FIGS. 11a, 11b and 11c depict a coordinate system for use with various embodiments contemplated by the present invention.

FIGS. 12a, 12b, 12c, 12d and 12e depict the effect of the present invention on cabling, as contemplated by first embodiments of the present invention.

FIGS. 13a, 13b and 13c depict the effect of the present invention on cabling, as contemplated by second embodiments of the present invention.

DETAILED DESCRIPTION

The present invention relates to a system and method for making electromagnetic measurements of a test object (also known as equipment under test (EUT)) using a transverse electromagnetic (TEM) cell. More specifically, the present invention relates to a system and method for maintaining the EUT in a fixed tilt position and, as contemplated by various embodiments, a horizontal (i.e., "gravity-down") position as the TEM cell is tilted and EUT rotated to specified angles. The electromagnetic measurements taken at those angles are then processed to determine the electric field and the magnetic field produced by the EUT.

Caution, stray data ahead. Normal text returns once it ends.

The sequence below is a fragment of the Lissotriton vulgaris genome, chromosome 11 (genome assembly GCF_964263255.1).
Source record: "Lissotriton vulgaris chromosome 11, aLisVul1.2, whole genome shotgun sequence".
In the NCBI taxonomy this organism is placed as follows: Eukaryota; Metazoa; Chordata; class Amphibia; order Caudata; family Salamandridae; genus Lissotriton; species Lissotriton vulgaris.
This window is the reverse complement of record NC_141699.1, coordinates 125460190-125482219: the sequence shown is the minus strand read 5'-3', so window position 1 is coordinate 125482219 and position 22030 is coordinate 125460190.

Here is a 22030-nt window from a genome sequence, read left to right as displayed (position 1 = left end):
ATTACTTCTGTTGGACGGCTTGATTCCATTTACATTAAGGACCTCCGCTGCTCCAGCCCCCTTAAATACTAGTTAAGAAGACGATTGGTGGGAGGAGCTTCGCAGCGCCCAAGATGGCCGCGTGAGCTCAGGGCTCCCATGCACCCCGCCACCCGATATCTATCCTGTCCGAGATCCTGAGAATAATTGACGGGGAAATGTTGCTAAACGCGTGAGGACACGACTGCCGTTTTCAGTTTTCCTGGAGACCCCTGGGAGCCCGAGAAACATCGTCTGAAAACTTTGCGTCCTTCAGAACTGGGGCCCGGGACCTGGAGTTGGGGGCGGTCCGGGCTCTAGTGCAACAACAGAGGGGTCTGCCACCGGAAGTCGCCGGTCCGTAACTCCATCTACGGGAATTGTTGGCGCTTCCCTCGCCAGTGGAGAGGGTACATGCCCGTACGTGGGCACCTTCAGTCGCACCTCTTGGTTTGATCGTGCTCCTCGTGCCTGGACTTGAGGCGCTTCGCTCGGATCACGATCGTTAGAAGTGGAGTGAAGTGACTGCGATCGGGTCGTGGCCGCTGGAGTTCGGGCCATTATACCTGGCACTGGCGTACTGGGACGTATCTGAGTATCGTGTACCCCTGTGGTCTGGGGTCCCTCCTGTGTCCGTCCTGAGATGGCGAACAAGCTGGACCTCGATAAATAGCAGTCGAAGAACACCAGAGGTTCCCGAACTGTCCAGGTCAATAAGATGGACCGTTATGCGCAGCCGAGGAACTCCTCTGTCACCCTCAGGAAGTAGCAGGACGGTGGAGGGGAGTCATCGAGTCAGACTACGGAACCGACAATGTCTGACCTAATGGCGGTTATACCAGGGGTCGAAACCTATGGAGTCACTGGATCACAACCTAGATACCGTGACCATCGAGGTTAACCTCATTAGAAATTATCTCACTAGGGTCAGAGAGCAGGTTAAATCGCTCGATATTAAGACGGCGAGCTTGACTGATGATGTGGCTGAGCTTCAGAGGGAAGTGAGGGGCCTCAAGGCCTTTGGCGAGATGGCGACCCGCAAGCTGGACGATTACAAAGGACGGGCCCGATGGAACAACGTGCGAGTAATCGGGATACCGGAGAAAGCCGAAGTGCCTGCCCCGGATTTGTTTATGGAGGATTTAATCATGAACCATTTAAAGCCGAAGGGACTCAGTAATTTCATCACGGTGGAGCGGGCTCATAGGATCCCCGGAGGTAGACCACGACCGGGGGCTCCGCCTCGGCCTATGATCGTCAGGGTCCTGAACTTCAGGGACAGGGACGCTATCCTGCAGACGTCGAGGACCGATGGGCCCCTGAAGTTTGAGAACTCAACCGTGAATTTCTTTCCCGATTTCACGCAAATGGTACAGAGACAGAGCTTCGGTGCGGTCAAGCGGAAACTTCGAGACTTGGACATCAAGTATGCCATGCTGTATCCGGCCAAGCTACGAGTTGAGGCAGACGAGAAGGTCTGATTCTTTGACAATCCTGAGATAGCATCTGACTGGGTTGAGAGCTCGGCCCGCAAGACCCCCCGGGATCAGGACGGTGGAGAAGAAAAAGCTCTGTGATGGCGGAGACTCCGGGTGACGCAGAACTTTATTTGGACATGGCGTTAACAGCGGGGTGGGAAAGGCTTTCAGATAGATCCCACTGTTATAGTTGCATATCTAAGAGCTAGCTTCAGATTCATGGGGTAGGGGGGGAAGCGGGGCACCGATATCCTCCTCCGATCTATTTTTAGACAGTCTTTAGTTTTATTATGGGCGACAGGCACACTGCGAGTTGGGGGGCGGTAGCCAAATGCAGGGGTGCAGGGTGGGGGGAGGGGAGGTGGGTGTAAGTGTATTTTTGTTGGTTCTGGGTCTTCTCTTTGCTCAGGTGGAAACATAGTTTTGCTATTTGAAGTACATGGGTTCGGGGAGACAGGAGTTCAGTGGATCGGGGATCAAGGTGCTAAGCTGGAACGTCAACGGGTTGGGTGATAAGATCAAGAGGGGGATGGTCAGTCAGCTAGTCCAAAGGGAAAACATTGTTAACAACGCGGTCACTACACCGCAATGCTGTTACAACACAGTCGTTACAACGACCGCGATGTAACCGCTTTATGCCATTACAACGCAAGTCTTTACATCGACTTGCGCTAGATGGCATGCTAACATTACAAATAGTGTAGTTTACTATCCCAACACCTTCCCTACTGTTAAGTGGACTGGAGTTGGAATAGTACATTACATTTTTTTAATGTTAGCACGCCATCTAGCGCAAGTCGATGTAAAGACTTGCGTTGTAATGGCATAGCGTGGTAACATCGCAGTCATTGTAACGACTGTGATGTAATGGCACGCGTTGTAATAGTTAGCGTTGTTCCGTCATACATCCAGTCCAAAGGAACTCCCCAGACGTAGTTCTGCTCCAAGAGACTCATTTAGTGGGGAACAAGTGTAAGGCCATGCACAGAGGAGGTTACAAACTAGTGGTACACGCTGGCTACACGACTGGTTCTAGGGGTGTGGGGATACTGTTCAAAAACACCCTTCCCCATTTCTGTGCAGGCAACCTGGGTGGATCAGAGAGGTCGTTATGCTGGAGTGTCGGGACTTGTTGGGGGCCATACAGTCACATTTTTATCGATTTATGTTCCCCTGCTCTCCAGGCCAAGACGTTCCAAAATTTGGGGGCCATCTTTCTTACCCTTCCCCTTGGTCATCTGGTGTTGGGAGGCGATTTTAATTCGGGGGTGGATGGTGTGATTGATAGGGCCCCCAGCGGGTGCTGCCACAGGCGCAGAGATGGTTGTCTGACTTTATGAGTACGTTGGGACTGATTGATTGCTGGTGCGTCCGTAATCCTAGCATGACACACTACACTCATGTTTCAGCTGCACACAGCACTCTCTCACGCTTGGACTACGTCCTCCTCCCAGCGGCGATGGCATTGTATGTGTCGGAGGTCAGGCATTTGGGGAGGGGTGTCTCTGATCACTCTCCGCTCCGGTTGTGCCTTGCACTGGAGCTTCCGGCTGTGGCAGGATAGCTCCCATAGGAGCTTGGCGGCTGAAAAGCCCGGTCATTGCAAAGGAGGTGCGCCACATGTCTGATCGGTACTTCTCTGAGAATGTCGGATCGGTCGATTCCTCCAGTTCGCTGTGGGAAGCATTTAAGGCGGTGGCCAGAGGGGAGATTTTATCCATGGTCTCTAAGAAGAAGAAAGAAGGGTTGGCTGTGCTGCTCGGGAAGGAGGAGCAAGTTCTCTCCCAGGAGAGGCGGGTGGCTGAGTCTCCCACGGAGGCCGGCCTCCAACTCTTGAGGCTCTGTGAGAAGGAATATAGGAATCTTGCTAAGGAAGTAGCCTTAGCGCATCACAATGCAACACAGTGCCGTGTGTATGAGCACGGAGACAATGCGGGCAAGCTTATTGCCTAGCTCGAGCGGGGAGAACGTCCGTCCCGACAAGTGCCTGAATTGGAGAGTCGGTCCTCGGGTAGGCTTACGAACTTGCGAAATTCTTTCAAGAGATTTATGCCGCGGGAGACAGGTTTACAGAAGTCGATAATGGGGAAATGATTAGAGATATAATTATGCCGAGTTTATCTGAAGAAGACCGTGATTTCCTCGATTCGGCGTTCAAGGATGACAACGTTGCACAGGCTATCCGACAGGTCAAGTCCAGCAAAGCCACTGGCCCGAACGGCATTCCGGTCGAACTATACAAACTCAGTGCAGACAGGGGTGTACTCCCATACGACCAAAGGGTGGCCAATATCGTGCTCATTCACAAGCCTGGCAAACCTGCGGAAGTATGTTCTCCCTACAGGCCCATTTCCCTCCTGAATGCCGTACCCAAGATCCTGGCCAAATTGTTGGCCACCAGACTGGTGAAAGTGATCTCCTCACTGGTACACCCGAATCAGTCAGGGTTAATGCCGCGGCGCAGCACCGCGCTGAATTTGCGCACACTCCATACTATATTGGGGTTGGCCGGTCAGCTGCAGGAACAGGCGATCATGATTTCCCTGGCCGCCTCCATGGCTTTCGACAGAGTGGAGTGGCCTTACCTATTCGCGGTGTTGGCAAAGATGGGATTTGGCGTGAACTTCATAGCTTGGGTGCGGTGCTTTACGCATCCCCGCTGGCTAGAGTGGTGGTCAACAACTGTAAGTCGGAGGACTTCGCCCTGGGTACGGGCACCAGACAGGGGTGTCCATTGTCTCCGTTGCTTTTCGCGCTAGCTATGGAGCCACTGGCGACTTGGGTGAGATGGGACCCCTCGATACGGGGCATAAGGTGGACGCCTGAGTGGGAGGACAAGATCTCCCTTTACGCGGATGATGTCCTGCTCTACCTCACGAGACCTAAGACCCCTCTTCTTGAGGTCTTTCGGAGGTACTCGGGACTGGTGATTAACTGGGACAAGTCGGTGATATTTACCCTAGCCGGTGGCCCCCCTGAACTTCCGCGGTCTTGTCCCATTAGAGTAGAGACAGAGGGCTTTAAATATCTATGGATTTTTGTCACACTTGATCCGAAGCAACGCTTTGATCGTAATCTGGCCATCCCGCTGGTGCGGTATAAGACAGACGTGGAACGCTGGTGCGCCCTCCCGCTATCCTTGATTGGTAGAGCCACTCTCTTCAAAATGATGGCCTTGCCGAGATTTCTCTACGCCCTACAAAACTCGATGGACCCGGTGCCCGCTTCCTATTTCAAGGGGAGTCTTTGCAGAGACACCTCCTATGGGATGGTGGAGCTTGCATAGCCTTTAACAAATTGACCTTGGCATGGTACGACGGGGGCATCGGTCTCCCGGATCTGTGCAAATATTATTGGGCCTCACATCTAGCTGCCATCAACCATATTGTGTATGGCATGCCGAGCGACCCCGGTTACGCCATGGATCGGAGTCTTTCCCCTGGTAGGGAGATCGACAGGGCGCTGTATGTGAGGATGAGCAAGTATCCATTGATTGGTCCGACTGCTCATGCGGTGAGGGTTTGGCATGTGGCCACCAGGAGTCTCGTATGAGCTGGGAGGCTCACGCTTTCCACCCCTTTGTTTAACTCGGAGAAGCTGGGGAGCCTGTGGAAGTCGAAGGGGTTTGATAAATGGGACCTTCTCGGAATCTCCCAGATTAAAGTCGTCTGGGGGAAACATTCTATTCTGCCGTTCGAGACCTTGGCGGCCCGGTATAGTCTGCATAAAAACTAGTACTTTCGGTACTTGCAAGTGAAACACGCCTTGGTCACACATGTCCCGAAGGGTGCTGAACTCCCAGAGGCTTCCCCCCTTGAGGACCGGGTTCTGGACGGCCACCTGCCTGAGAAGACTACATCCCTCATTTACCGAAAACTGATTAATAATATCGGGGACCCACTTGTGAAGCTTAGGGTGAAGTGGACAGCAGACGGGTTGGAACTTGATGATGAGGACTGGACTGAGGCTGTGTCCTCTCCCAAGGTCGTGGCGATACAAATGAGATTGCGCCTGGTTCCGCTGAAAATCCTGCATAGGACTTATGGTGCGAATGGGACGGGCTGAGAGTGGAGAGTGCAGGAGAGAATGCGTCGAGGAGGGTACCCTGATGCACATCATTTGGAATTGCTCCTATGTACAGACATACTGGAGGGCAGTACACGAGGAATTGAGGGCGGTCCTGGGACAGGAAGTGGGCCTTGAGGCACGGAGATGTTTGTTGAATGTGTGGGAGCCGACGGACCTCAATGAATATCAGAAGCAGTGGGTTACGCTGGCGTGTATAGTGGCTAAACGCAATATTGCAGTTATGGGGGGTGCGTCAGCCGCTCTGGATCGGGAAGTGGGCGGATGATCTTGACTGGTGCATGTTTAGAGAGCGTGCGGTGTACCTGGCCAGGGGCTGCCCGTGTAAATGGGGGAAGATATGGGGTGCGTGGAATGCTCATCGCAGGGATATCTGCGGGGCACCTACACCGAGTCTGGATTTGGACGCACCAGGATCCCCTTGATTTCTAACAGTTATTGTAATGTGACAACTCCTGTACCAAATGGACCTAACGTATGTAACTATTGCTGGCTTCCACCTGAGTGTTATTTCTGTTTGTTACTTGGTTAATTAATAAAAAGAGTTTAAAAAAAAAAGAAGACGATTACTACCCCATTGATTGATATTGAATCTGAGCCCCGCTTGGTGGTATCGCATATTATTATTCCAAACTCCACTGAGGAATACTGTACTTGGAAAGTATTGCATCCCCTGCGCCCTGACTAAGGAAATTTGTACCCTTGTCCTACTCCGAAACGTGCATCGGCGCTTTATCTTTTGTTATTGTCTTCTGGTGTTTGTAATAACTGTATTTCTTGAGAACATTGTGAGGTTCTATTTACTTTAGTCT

Through the present invention, improved readings of the electromagnetic field of an EUT can be obtained by tilting the TEM cell to at least two different angles and taking electromagnetic measurements at those angles. Embodiments of the present invention contemplate schemes for receiving electromagnetic information from the TEM cell and determining the electric field and magnetic field. The requirements of these schemes (and the various advantages thereof) determine the angles of tilt and rotation of the TEM cell and EUT, respectively. These schemes contemplate that the EUT is maintained in the gravity-down position (or at least in a fixed position relative to the tilt of the TEM cell) during the recording of these readings. Consequently, the present invention also contemplates a fixed tilt mechanism for maintaining the EUT in a specified fixed position while the TEM cell is tilted to various angles.